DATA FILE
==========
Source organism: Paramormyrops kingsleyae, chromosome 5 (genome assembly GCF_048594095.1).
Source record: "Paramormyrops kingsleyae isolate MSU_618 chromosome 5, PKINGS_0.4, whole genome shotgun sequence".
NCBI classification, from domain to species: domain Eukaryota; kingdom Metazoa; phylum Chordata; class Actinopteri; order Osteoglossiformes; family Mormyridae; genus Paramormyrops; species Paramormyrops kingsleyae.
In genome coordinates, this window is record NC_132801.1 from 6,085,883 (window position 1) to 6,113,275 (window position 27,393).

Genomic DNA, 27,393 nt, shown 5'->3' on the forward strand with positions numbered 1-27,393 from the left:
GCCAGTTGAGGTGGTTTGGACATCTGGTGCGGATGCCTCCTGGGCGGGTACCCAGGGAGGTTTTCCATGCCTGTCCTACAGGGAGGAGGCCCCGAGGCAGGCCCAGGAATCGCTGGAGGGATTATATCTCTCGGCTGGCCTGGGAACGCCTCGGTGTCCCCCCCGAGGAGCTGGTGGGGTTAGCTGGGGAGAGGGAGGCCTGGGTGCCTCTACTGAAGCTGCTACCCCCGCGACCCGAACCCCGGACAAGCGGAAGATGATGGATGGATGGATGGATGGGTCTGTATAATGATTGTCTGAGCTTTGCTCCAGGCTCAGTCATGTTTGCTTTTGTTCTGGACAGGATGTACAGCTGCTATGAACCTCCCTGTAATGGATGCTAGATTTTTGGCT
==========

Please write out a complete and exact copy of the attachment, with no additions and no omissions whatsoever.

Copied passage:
Source organism: Paramormyrops kingsleyae, chromosome 5 (genome assembly GCF_048594095.1).
Source record: "Paramormyrops kingsleyae isolate MSU_618 chromosome 5, PKINGS_0.4, whole genome shotgun sequence".
NCBI classification, from domain to species: domain Eukaryota; kingdom Metazoa; phylum Chordata; class Actinopteri; order Osteoglossiformes; family Mormyridae; genus Paramormyrops; species Paramormyrops kingsleyae.
In genome coordinates, this window is record NC_132801.1 from 6,085,883 (window position 1) to 6,113,275 (window position 27,393).

Genomic DNA, 27,393 nt, shown 5'->3' on the forward strand with positions numbered 1-27,393 from the left:
GCCAGTTGAGGTGGTTTGGACATCTGGTGCGGATGCCTCCTGGGCGGGTACCCAGGGAGGTTTTCCATGCCTGTCCTACAGGGAGGAGGCCCCGAGGCAGGCCCAGGAATCGCTGGAGGGATTATATCTCTCGGCTGGCCTGGGAACGCCTCGGTGTCCCCCCCGAGGAGCTGGTGGGGTTAGCTGGGGAGAGGGAGGCCTGGGTGCCTCTACTGAAGCTGCTACCCCCGCGACCCGAACCCCGGACAAGCGGAAGATGATGGATGGATGGATGGATGGGTCTGTATAATGATTGTCTGAGCTTTGCTCCAGGCTCAGTCATGTTTGCTTTTGTTCTGGACAGGATGTACAGCTGCTATGAACCTCCCTGTAATGGATGCTAGATTTTTGGCT